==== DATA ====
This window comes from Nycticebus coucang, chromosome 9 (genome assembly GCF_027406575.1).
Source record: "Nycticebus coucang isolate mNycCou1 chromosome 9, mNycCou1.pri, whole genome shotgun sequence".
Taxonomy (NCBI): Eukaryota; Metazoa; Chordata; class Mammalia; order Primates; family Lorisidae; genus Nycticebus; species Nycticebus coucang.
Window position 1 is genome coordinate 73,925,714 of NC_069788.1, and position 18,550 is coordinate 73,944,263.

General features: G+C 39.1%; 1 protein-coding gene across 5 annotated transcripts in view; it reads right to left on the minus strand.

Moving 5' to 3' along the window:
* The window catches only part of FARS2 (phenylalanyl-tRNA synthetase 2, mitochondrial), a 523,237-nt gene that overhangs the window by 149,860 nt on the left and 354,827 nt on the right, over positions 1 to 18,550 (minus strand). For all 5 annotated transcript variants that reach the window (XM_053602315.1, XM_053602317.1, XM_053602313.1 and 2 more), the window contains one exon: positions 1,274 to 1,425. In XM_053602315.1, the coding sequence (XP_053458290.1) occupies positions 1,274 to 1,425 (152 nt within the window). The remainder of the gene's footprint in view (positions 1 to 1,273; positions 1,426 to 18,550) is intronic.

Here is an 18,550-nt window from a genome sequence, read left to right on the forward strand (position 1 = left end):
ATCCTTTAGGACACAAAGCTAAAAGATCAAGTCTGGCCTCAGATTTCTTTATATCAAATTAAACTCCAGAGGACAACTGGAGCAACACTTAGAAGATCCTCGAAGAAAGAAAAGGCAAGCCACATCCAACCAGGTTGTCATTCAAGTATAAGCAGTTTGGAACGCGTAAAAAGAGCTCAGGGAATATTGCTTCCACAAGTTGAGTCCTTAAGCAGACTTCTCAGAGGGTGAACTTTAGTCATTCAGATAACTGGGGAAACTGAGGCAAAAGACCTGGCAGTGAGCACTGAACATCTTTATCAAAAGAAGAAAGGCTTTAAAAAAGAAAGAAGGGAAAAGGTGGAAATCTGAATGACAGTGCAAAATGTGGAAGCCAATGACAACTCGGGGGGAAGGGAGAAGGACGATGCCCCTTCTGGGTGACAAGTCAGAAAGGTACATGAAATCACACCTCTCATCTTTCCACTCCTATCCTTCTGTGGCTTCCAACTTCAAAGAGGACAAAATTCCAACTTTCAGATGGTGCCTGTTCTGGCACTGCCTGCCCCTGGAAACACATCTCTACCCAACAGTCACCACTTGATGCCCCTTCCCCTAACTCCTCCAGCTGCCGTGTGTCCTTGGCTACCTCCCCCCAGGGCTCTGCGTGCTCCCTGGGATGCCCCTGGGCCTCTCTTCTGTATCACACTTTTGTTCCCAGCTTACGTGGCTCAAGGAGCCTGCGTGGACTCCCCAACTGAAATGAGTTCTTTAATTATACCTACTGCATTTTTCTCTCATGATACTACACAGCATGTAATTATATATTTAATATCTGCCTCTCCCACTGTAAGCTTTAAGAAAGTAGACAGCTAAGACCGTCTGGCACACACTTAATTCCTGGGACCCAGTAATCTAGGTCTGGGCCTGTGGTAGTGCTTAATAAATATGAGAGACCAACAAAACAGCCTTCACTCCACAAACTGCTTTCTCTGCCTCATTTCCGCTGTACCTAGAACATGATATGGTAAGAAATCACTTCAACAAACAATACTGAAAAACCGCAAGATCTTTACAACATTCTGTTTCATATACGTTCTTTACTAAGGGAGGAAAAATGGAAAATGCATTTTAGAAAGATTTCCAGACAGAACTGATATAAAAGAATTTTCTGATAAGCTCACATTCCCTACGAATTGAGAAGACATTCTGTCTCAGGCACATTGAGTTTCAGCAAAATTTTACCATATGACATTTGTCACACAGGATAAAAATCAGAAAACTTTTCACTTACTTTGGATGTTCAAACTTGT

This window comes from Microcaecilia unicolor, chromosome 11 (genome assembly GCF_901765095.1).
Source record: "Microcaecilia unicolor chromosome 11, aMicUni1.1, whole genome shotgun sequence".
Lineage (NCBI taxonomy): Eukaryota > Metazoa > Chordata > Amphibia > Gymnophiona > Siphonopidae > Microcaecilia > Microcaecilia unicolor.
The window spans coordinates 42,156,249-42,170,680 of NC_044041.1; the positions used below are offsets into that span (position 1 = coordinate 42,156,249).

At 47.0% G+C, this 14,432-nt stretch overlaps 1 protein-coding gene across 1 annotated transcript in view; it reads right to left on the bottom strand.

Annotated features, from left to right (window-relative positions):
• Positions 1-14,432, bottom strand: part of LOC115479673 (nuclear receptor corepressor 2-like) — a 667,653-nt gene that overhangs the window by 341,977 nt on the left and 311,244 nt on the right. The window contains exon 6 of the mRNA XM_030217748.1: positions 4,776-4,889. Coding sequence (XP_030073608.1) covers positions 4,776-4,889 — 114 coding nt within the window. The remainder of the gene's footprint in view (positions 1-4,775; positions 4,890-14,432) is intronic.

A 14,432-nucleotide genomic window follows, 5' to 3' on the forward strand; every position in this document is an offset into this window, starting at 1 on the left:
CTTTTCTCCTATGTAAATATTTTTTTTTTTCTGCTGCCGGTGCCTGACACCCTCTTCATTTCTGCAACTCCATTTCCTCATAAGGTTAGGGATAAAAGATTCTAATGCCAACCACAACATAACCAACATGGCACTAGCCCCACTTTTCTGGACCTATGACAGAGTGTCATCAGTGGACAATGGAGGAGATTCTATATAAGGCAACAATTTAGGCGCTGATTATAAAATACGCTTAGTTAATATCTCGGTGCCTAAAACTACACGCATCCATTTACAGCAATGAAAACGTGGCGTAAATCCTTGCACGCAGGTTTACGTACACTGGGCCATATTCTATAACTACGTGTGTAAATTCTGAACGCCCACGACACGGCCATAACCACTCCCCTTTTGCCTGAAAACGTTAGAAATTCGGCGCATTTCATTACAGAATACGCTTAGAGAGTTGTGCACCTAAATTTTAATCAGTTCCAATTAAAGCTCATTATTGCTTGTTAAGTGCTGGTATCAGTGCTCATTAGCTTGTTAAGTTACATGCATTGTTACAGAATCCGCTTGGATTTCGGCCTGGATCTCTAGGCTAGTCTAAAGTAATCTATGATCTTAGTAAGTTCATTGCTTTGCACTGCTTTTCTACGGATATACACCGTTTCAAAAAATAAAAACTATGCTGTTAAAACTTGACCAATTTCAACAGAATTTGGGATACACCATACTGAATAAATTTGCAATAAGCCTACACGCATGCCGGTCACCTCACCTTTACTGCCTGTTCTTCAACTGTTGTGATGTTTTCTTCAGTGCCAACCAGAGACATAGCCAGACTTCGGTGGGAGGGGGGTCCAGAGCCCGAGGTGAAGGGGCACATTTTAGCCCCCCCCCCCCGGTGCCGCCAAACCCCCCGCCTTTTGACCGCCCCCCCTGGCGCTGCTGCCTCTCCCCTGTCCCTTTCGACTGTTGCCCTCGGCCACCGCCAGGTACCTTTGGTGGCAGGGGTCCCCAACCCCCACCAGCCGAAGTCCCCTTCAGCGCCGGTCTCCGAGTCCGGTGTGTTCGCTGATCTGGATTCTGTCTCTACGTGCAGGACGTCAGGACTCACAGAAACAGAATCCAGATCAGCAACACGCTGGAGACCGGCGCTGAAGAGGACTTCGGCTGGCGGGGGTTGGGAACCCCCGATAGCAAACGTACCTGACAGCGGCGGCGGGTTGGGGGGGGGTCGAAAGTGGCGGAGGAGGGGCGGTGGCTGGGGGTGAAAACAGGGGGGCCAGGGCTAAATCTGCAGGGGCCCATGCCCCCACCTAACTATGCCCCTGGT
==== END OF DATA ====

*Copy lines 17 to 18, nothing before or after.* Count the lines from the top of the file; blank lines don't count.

A 14,432-nucleotide genomic window follows, 5' to 3' on the forward strand; every position in this document is an offset into this window, starting at 1 on the left:
CTTTTCTCCTATGTAAATATTTTTTTTTTTCTGCTGCCGGTGCCTGACACCCTCTTCATTTCTGCAACTCCATTTCCTCATAAGGTTAGGGATAAAAGATTCTAATGCCAACCACAACATAACCAACATGGCACTAGCCCCACTTTTCTGGACCTATGACAGAGTGTCATCAGTGGACAATGGAGGAGATTCTATATAAGGCAACAATTTAGGCGCTGATTATAAAATACGCTTAGTTAATATCTCGGTGCCTAAAACTACACGCATCCATTTACAGCAATGAAAACGTGGCGTAAATCCTTGCACGCAGGTTTACGTACACTGGGCCATATTCTATAACTACGTGTGTAAATTCTGAACGCCCACGACACGGCCATAACCACTCCCCTTTTGCCTGAAAACGTTAGAAATTCGGCGCATTTCATTACAGAATACGCTTAGAGAGTTGTGCACCTAAATTTTAATCAGTTCCAATTAAAGCTCATTATTGCTTGTTAAGTGCTGGTATCAGTGCTCATTAGCTTGTTAAGTTACATGCATTGTTACAGAATCCGCTTGGATTTCGGCCTGGATCTCTAGGCTAGTCTAAAGTAATCTATGATCTTAGTAAGTTCATTGCTTTGCACTGCTTTTCTACGGATATACACCGTTTCAAAAAATAAAAACTATGCTGTTAAAACTTGACCAATTTCAACAGAATTTGGGATACACCATACTGAATAAATTTGCAATAAGCCTACACGCATGCCGGTCACCTCACCTTTACTGCCTGTTCTTCAACTGTTGTGATGTTTTCTTCAGTGCCAACCAGAGACATAGCCAGACTTCGGTGGGAGGGGGGTCCAGAGCCCGAGGTGAAGGGGCACATTTTAGCCCCCCCCCCCCGGTGCCGCCAAACCCCCCGCCTTTTGACCGCCCCCCCTGGCGCTGCTGCCTCTCCCCTGTCCCTTTCGACTGTTGCCCTCGGCCACCGCCAGGTACCTTTGGTGGCAGGGGTCCCCAACCCCCACCAGCCGAAGTCCCCTTCAGCGCCGGTCTCCGAGTCCGGTGTGTTCGCTGATCTGGATTCTGTCTCTACGTGCAGGACGTCAGGACTCACAGAAACAGAATCCAGATCAGCAACACGCTGGAGACCGGCGCTGAAGAGGACTTCGGCTGGCGGGGGTTGGGAACCCCCGATAGCAAACGTACCTGACAGCGGCGGCGGGTTGGGGGGGGGTCGAAAGTGGCGGAGGAGGGGCGGTGGCTGGGGGTGAAAACAGGGGGGCCAGGGCTAAATCTGCAGGGGCCCATGCCCCCACCTAACTATGCCCCTGGT